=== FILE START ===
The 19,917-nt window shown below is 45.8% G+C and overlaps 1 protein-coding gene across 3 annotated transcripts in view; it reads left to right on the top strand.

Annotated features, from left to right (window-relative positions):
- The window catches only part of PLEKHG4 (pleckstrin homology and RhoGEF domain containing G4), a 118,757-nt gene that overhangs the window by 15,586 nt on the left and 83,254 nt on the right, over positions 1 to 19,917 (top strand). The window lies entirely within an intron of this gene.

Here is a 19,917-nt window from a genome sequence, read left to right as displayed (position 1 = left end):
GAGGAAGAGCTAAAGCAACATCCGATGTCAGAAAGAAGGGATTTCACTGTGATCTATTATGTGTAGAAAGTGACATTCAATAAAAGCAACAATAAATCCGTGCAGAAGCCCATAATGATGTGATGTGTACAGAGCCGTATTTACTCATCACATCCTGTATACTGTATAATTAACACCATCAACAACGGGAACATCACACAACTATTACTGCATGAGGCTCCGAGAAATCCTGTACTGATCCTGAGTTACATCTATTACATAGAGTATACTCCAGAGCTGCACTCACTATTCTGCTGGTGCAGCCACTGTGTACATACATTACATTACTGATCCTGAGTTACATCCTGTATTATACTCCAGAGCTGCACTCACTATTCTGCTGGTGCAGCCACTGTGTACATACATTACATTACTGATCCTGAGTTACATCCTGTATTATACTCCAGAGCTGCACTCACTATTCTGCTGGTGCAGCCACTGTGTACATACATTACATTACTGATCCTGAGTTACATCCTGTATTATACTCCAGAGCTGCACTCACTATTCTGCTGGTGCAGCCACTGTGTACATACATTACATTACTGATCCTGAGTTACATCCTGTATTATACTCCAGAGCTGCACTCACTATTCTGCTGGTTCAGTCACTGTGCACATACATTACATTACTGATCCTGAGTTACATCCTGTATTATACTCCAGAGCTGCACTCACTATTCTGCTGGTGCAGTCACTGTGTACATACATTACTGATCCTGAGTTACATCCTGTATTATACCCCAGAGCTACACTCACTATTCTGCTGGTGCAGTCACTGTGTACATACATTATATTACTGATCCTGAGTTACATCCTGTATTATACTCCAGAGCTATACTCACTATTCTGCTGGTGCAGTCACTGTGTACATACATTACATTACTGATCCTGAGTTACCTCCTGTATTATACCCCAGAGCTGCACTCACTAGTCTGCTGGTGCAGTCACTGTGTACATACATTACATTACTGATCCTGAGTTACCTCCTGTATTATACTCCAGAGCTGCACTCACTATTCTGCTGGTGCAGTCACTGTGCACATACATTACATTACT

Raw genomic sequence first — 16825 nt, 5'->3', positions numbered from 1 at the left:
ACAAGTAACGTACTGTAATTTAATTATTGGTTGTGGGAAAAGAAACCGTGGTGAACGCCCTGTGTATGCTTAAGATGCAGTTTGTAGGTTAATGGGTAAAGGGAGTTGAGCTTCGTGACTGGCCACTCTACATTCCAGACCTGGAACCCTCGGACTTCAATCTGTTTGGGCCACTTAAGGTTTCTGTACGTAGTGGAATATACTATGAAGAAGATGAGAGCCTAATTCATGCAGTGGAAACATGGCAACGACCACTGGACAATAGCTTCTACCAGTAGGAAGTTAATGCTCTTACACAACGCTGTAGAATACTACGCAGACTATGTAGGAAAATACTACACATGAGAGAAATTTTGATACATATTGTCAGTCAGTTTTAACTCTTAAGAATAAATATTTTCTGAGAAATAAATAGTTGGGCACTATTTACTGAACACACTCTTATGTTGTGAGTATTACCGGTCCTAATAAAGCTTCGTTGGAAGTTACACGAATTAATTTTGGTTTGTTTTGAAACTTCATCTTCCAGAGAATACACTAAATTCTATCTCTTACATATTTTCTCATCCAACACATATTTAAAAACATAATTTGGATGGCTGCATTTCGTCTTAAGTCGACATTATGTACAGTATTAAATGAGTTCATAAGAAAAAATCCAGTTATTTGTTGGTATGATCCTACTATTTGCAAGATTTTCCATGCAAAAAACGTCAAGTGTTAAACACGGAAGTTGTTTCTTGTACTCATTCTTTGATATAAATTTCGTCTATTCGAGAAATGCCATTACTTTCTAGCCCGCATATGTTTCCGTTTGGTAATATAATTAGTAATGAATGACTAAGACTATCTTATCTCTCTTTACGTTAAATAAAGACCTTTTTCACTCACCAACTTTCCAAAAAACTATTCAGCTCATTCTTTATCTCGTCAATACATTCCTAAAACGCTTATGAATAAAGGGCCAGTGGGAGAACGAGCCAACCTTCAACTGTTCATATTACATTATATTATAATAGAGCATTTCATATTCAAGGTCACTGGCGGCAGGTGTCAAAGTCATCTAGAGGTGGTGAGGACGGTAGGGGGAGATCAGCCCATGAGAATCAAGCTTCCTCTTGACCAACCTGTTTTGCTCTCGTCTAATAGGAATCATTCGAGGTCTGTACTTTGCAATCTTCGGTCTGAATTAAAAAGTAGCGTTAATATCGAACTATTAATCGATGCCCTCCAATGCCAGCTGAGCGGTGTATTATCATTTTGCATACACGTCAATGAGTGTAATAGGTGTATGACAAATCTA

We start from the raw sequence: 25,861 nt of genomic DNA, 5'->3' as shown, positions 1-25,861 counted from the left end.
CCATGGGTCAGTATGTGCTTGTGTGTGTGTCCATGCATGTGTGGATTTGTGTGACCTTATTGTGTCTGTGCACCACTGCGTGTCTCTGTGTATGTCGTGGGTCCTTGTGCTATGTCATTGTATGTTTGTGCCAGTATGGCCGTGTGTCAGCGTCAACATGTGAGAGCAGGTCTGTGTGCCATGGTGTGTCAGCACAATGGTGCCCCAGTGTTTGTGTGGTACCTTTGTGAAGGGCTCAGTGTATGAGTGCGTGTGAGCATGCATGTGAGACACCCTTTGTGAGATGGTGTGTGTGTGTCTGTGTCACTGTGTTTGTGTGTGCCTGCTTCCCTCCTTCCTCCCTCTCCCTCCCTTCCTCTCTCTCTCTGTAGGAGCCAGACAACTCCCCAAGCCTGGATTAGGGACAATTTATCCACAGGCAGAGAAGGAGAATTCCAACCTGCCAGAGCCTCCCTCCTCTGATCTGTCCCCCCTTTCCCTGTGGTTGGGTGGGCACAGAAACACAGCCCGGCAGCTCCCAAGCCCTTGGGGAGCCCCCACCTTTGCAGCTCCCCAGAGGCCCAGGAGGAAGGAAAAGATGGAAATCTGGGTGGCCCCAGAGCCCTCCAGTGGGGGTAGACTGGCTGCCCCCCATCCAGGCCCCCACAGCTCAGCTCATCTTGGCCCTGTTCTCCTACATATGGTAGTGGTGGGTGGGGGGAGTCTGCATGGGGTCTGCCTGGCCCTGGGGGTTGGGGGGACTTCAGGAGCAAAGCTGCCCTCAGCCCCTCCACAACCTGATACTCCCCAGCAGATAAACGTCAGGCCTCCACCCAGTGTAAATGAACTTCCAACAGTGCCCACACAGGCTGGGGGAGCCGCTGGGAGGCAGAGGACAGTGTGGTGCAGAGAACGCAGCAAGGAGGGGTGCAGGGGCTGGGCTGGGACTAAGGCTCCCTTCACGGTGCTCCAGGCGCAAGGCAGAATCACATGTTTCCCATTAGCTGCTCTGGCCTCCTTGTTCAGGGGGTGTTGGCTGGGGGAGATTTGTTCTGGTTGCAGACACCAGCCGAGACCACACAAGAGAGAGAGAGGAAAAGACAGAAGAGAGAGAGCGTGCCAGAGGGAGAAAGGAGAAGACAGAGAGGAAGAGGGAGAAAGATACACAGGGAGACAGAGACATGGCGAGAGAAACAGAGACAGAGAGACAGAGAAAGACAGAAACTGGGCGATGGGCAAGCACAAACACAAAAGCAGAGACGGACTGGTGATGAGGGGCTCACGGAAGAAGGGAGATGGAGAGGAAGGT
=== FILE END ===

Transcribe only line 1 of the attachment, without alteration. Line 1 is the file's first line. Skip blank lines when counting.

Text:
The 19,917-nt window shown below is 45.8% G+C and overlaps 1 protein-coding gene across 3 annotated transcripts in view; it reads left to right on the top strand.